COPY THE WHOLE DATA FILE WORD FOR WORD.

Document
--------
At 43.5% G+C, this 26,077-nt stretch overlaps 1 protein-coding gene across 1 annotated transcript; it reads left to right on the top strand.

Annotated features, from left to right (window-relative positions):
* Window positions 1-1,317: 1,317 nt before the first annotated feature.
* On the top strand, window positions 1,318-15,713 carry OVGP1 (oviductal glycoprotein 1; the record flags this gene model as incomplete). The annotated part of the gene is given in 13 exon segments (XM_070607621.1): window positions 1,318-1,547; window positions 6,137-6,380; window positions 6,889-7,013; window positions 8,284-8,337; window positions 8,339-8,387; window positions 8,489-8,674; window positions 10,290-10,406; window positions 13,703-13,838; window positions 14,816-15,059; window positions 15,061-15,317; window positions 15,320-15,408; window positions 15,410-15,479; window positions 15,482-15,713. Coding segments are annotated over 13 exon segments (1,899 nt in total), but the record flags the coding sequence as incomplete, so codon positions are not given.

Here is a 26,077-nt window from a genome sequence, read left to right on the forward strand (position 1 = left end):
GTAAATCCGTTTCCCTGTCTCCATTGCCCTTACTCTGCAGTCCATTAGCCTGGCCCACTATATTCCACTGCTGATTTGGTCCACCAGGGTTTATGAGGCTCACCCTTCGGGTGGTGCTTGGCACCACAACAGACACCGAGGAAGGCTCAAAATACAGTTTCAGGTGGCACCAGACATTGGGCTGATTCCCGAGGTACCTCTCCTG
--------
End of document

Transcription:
At 43.5% G+C, this 26,077-nt stretch overlaps 1 protein-coding gene across 1 annotated transcript; it reads left to right on the top strand.

Annotated features, from left to right (window-relative positions):
* Window positions 1-1,317: 1,317 nt before the first annotated feature.
* On the top strand, window positions 1,318-15,713 carry OVGP1 (oviductal glycoprotein 1; the record flags this gene model as incomplete). The annotated part of the gene is given in 13 exon segments (XM_070607621.1): window positions 1,318-1,547; window positions 6,137-6,380; window positions 6,889-7,013; window positions 8,284-8,337; window positions 8,339-8,387; window positions 8,489-8,674; window positions 10,290-10,406; window positions 13,703-13,838; window positions 14,816-15,059; window positions 15,061-15,317; window positions 15,320-15,408; window positions 15,410-15,479; window positions 15,482-15,713. Coding segments are annotated over 13 exon segments (1,899 nt in total), but the record flags the coding sequence as incomplete, so codon positions are not given.

Here is a 26,077-nt window from a genome sequence, read left to right on the forward strand (position 1 = left end):
GTAAATCCGTTTCCCTGTCTCCATTGCCCTTACTCTGCAGTCCATTAGCCTGGCCCACTATATTCCACTGCTGATTTGGTCCACCAGGGTTTATGAGGCTCACCCTTCGGGTGGTGCTTGGCACCACAACAGACACCGAGGAAGGCTCAAAATACAGTTTCAGGTGGCACCAGACATTGGGCTGATTCCCGAGGTACCTCTCCTG